• Eurofins Sanger submission daily pick up will no longer be available from ESB. You can request shipping labels and/or envelopes directly from Eurofins by emailing:  shipping@eurofins.com
  • Protocols for sample pick up from UConn Health will continue under modified conditions. Please contact Bo Reese for more information on delivery options.
  • In-person training for all CGI equipment is suspended until we are afforded increased personnel capacity in the facility, as per university and state guidelines. This suspension includes sequencers located in the Engineering and Science building at Storrs and the Cell and Genome Sciences building at 400 Farmington Avenue.
  • Self-service access to CGI equipment (Storrs lab) is suspended until we are afforded increased personnel capacity in the facility, as per university and state guidelines. If you require the use of one of our pieces of equipment, please contact us to arrange for processing.

As regulations may change quickly, please contact us about in person training and self-service activities if you have questions.

In addition to following physical distancing guidelines, CGI staff will only be working in the lab to process samples and maintain critical equipment. Sample drop off for approved research must be coordinated ahead of time to ensure someone is on site and available to receive samples. As a result of these new safety measures and staffing protocols, turnaround time for data delivery of newly submitted samples will be communicated on a user-by-user basis.

Computational Biology Core:  To support the dramatic increase in computational needs among our users, the CBC continues to hold consultations/appointments via Webex or Zoom. In person meetings are available upon request. Please contact cbcsupport@uconn.edu to continue to request software installs, server accounts, consultations, or new projects.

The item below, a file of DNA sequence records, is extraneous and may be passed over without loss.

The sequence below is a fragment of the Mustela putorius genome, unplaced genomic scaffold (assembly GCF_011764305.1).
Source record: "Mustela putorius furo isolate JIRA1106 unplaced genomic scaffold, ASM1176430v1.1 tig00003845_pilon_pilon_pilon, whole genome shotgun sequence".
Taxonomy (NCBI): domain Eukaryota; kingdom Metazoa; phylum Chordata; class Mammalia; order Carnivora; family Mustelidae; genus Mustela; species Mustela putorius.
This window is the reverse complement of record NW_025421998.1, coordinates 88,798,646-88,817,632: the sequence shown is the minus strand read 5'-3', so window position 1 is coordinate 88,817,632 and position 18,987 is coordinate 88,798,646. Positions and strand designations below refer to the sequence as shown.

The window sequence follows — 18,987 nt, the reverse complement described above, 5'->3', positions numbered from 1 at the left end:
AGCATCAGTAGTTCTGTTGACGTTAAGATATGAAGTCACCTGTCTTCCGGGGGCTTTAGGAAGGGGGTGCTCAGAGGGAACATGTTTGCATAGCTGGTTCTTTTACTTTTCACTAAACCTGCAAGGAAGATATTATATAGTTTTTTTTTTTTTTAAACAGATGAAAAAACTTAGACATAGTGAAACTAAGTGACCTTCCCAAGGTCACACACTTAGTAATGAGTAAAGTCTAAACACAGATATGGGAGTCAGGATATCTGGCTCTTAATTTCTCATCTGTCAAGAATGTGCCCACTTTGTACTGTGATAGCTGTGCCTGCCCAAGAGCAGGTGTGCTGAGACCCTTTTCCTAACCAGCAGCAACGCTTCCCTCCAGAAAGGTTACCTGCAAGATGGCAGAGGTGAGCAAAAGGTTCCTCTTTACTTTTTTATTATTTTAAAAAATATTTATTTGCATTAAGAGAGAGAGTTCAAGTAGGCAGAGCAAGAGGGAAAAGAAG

We continue to support your computational needs and provide community support through our Slack channel, which is monitored daily: uconn-cbc.slack.com

The CBC continues to hold data therapy sessions and workshops in a virtual format. We encourage you to reach out to us if you have any questions about future experiments and how best to plan for sample submission and project completion. We would also like to thank you for your support and understanding while we navigate through this unprecedented time.

Warm Regards,
Bo, Rachel and Jill

Congratulations to the Poster Winners of the ISG Virtual Networking Event!

Best Lightening Talk: Emma Wentworth Winchester
Affiliated Lab: Dr. Cotney, Genetics and Genome Sciences, UConn Health
Poster Title: Unraveling the role of cell type specific noncoding variation in craniofacial disease

Best Poster: Savannah Hoyt
Affiliated Lab: Dr. R. O’Neill, Department of Molecular and Cell Biology, UConn
Poster title: From Telomere to Telomere: characterizing the transcriptional and epigenetic state of repeat elements

Most Creative Poster: Irene Cobo-Simon
Affiliated Lab: Dr. Wegrzyn, Department of Ecology and Evolutionary Biology, UConn
Poster title: CartograTree: Cyberinfrastructure to improve forest health and productivity in the context of a changing climate

Graduate Student Fellowship Opportunities

The Kenneth and Paula Munson Family Fund for Student Support in Health Sciences Fellowships